THIS month is witnessing some unusual activity, with billionaires becoming astronauts. The space flight of Richard Branson earlier this week is to be followed by a similar space mission led by Jeff Bezos. The third one by Elon Musk is not far away. More than half a century ago, the space race between America and the Soviet Union reached its zenith with the first human landing on the lunar surface. It was the Cold War era and the exploration of space was in its formative years. In the past two decades, China emerged as a serious contender in the space sector with its human missions and programme to build a space station. This, together with India’s successful missions to the moon and Mars, led to an Asian space race. Several other countries in Asia have developed national space programmes. Now, the world is witnessing a new space race in which the contenders are billionaire-entrepreneurs and not nation-states. This race can potentially change the contours of space business in future.
The participation of high-profile businesses may have made space flights look like a billionaire’s game, but the new space race is about hard science, technology and business. The first fully-crewed flight of Branson’s Virgin Galactic has demonstrated that humans can fly into space and return safely to the earth in a plane. This is no ordinary plane but an aerospace plane combining the features of an aeroplane and a space rocket. For decades, such a spaceplane has featured in science fiction books and movies and has been on the drawing board for a long time.
A spaceplane is different from a space shuttle which was the mainstay of space travel till a few years back. A shuttle is launched into space from the ground on a rocket and propelled into its desired orbit, while a spaceplane or rocket plane is flown on a mothership and is ejected at a certain altitude from where it propels further to the edge of space. Both the mothership and spaceplane are reusable, unlike rockets that burn out after placing satellites or human capsules into their orbits. Spaceplanes don’t need spaceports either. They can simply take off from an airport.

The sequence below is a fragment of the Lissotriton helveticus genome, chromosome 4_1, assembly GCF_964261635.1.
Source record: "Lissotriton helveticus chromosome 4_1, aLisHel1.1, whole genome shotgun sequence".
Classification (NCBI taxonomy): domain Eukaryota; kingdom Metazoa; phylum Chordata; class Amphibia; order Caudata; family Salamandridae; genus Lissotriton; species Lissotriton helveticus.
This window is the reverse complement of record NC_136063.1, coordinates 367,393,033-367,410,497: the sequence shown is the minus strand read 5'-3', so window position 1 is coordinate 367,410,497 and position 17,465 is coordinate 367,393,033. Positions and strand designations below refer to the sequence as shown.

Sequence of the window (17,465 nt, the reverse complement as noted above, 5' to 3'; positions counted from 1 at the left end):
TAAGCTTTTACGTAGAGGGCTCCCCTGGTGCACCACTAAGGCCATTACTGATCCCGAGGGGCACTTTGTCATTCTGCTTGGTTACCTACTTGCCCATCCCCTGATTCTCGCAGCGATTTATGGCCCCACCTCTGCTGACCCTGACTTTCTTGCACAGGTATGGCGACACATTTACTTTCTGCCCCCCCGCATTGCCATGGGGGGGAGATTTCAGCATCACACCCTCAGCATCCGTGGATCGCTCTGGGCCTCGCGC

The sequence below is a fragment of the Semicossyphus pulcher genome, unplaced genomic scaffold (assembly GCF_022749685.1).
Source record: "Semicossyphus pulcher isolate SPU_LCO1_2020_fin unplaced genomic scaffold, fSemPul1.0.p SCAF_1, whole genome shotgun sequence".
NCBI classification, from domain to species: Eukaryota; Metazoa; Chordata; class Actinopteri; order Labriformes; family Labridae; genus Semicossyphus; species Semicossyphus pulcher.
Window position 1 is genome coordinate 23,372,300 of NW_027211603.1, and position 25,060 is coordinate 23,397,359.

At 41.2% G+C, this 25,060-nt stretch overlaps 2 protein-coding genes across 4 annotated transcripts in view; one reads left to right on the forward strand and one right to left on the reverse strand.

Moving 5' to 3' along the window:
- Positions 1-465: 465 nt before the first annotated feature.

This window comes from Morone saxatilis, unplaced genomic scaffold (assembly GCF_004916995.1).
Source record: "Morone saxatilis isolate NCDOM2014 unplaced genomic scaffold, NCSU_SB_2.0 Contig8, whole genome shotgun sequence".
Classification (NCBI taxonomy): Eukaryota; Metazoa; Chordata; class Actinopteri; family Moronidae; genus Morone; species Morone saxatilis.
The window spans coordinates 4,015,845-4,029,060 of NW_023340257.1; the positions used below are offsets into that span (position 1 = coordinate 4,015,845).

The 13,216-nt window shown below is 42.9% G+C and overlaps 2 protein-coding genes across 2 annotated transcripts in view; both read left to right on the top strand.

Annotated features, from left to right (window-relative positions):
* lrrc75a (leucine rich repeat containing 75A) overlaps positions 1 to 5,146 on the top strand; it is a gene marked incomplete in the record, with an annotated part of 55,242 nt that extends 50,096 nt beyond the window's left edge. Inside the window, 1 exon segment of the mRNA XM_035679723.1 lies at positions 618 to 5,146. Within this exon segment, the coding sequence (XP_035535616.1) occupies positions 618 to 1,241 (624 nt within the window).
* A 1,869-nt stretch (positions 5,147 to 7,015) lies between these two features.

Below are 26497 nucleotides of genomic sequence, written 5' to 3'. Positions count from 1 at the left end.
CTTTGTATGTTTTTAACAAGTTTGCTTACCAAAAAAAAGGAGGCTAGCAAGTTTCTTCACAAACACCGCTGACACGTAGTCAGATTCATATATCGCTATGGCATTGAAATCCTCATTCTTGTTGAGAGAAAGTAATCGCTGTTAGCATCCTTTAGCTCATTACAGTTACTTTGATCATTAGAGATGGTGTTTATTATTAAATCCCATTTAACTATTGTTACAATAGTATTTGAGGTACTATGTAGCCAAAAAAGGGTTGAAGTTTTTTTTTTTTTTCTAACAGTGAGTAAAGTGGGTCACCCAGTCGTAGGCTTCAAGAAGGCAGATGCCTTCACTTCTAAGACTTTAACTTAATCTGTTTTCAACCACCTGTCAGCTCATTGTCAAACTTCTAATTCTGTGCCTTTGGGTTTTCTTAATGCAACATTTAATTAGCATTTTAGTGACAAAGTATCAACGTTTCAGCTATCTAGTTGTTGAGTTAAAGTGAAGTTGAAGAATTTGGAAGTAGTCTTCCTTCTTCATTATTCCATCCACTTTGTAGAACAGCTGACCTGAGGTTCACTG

Satellite launches and human missions are prohibitive due to high costs involved in making new rockets and launch vehicles for every new mission, and building dedicated spaceports. On the other hand, private companies are using ‘air launches.’ It has taken almost two decades of development, trials and failures – including fatal mishaps — to reach this point. Branson’s other company, Virgin Orbit, has used a Boeing 747 to release a mid-air rocket carrying satellites and has successfully placed several satellites in their orbits. NASA has also used the services of commercial operators to deliver cargo to the International Space Station (ISS). Together, Virgin Galactic and Virgin Orbit have demonstrated the technical feasibility and safety of a spaceplane for both satellite launches and human space flights.